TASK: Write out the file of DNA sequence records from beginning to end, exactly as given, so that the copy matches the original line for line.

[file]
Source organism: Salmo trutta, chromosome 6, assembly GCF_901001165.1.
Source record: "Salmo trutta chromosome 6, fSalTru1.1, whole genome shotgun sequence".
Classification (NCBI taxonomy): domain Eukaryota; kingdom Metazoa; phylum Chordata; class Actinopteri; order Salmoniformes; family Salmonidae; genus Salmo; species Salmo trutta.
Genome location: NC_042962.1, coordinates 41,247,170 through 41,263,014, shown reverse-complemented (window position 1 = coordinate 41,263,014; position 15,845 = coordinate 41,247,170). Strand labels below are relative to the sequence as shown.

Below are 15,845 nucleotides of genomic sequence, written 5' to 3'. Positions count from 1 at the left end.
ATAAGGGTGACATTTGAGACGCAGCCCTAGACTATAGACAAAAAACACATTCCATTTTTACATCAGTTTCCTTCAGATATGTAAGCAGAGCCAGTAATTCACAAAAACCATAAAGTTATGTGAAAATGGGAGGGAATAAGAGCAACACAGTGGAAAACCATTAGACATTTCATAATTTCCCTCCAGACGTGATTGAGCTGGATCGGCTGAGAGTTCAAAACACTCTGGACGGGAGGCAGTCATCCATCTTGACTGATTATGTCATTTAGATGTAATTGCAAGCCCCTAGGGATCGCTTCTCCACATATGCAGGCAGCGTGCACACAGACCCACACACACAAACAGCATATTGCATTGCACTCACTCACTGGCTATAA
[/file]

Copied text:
Source organism: Salmo trutta, chromosome 6, assembly GCF_901001165.1.
Source record: "Salmo trutta chromosome 6, fSalTru1.1, whole genome shotgun sequence".
Classification (NCBI taxonomy): domain Eukaryota; kingdom Metazoa; phylum Chordata; class Actinopteri; order Salmoniformes; family Salmonidae; genus Salmo; species Salmo trutta.
Genome location: NC_042962.1, coordinates 41,247,170 through 41,263,014, shown reverse-complemented (window position 1 = coordinate 41,263,014; position 15,845 = coordinate 41,247,170). Strand labels below are relative to the sequence as shown.

Below are 15,845 nucleotides of genomic sequence, written 5' to 3'. Positions count from 1 at the left end.
ATAAGGGTGACATTTGAGACGCAGCCCTAGACTATAGACAAAAAACACATTCCATTTTTACATCAGTTTCCTTCAGATATGTAAGCAGAGCCAGTAATTCACAAAAACCATAAAGTTATGTGAAAATGGGAGGGAATAAGAGCAACACAGTGGAAAACCATTAGACATTTCATAATTTCCCTCCAGACGTGATTGAGCTGGATCGGCTGAGAGTTCAAAACACTCTGGACGGGAGGCAGTCATCCATCTTGACTGATTATGTCATTTAGATGTAATTGCAAGCCCCTAGGGATCGCTTCTCCACATATGCAGGCAGCGTGCACACAGACCCACACACACAAACAGCATATTGCATTGCACTCACTCACTGGCTATAA